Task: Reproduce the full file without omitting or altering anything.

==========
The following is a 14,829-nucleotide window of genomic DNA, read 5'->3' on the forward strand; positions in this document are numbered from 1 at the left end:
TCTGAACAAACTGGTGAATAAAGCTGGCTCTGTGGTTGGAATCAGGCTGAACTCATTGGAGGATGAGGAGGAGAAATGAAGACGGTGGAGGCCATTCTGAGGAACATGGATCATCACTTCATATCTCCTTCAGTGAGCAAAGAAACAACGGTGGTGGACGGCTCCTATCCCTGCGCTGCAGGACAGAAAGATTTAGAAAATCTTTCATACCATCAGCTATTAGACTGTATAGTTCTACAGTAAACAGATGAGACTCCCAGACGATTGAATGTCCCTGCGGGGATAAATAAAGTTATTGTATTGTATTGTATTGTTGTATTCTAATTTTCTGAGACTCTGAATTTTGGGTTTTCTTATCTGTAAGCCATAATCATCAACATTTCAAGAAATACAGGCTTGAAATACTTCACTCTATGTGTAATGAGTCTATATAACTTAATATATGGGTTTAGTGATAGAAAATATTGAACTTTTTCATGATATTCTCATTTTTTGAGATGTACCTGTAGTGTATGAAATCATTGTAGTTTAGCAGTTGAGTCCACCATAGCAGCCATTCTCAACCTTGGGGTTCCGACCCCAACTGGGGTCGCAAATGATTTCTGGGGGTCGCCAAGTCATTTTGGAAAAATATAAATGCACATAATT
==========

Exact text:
The following is a 14,829-nucleotide window of genomic DNA, read 5'->3' on the forward strand; positions in this document are numbered from 1 at the left end:
TCTGAACAAACTGGTGAATAAAGCTGGCTCTGTGGTTGGAATCAGGCTGAACTCATTGGAGGATGAGGAGGAGAAATGAAGACGGTGGAGGCCATTCTGAGGAACATGGATCATCACTTCATATCTCCTTCAGTGAGCAAAGAAACAACGGTGGTGGACGGCTCCTATCCCTGCGCTGCAGGACAGAAAGATTTAGAAAATCTTTCATACCATCAGCTATTAGACTGTATAGTTCTACAGTAAACAGATGAGACTCCCAGACGATTGAATGTCCCTGCGGGGATAAATAAAGTTATTGTATTGTATTGTATTGTTGTATTCTAATTTTCTGAGACTCTGAATTTTGGGTTTTCTTATCTGTAAGCCATAATCATCAACATTTCAAGAAATACAGGCTTGAAATACTTCACTCTATGTGTAATGAGTCTATATAACTTAATATATGGGTTTAGTGATAGAAAATATTGAACTTTTTCATGATATTCTCATTTTTTGAGATGTACCTGTAGTGTATGAAATCATTGTAGTTTAGCAGTTGAGTCCACCATAGCAGCCATTCTCAACCTTGGGGTTCCGACCCCAACTGGGGTCGCAAATGATTTCTGGGGGTCGCCAAGTCATTTTGGAAAAATATAAATGCACATAATT